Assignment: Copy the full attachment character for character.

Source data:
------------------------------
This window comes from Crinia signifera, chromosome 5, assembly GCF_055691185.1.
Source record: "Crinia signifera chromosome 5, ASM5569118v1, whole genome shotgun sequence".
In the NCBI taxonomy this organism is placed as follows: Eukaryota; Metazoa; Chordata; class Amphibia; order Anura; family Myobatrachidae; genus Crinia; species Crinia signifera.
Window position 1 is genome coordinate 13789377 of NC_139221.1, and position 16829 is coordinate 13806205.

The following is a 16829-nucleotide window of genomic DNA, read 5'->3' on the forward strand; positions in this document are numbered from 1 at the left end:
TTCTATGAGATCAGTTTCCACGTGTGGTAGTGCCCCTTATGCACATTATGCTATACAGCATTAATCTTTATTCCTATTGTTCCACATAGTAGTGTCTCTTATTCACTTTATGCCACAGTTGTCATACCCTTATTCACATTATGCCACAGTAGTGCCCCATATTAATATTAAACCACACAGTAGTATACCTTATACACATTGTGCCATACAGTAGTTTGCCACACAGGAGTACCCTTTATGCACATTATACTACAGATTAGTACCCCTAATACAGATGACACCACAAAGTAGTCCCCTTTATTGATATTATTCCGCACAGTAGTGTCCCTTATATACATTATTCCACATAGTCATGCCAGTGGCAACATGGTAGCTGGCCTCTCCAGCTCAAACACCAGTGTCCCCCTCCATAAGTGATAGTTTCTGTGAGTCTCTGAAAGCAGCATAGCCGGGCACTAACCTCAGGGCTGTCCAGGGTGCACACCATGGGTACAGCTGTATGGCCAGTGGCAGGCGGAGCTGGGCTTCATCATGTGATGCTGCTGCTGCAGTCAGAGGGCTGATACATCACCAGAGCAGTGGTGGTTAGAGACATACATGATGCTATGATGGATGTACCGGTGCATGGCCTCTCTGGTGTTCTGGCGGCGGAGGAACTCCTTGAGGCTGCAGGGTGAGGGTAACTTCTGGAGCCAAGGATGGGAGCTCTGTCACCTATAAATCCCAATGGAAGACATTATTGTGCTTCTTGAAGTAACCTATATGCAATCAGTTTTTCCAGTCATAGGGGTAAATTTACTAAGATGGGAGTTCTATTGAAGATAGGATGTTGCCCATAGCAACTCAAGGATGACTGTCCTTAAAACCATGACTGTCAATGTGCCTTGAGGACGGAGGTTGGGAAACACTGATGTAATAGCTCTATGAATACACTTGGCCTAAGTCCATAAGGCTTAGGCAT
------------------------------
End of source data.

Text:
This window comes from Crinia signifera, chromosome 5, assembly GCF_055691185.1.
Source record: "Crinia signifera chromosome 5, ASM5569118v1, whole genome shotgun sequence".
In the NCBI taxonomy this organism is placed as follows: Eukaryota; Metazoa; Chordata; class Amphibia; order Anura; family Myobatrachidae; genus Crinia; species Crinia signifera.
Window position 1 is genome coordinate 13789377 of NC_139221.1, and position 16829 is coordinate 13806205.

The following is a 16829-nucleotide window of genomic DNA, read 5'->3' on the forward strand; positions in this document are numbered from 1 at the left end:
TTCTATGAGATCAGTTTCCACGTGTGGTAGTGCCCCTTATGCACATTATGCTATACAGCATTAATCTTTATTCCTATTGTTCCACATAGTAGTGTCTCTTATTCACTTTATGCCACAGTTGTCATACCCTTATTCACATTATGCCACAGTAGTGCCCCATATTAATATTAAACCACACAGTAGTATACCTTATACACATTGTGCCATACAGTAGTTTGCCACACAGGAGTACCCTTTATGCACATTATACTACAGATTAGTACCCCTAATACAGATGACACCACAAAGTAGTCCCCTTTATTGATATTATTCCGCACAGTAGTGTCCCTTATATACATTATTCCACATAGTCATGCCAGTGGCAACATGGTAGCTGGCCTCTCCAGCTCAAACACCAGTGTCCCCCTCCATAAGTGATAGTTTCTGTGAGTCTCTGAAAGCAGCATAGCCGGGCACTAACCTCAGGGCTGTCCAGGGTGCACACCATGGGTACAGCTGTATGGCCAGTGGCAGGCGGAGCTGGGCTTCATCATGTGATGCTGCTGCTGCAGTCAGAGGGCTGATACATCACCAGAGCAGTGGTGGTTAGAGACATACATGATGCTATGATGGATGTACCGGTGCATGGCCTCTCTGGTGTTCTGGCGGCGGAGGAACTCCTTGAGGCTGCAGGGTGAGGGTAACTTCTGGAGCCAAGGATGGGAGCTCTGTCACCTATAAATCCCAATGGAAGACATTATTGTGCTTCTTGAAGTAACCTATATGCAATCAGTTTTTCCAGTCATAGGGGTAAATTTACTAAGATGGGAGTTCTATTGAAGATAGGATGTTGCCCATAGCAACTCAAGGATGACTGTCCTTAAAACCATGACTGTCAATGTGCCTTGAGGACGGAGGTTGGGAAACACTGATGTAATAGCTCTATGAATACACTTGGCCTAAGTCCATAAGGCTTAGGCAT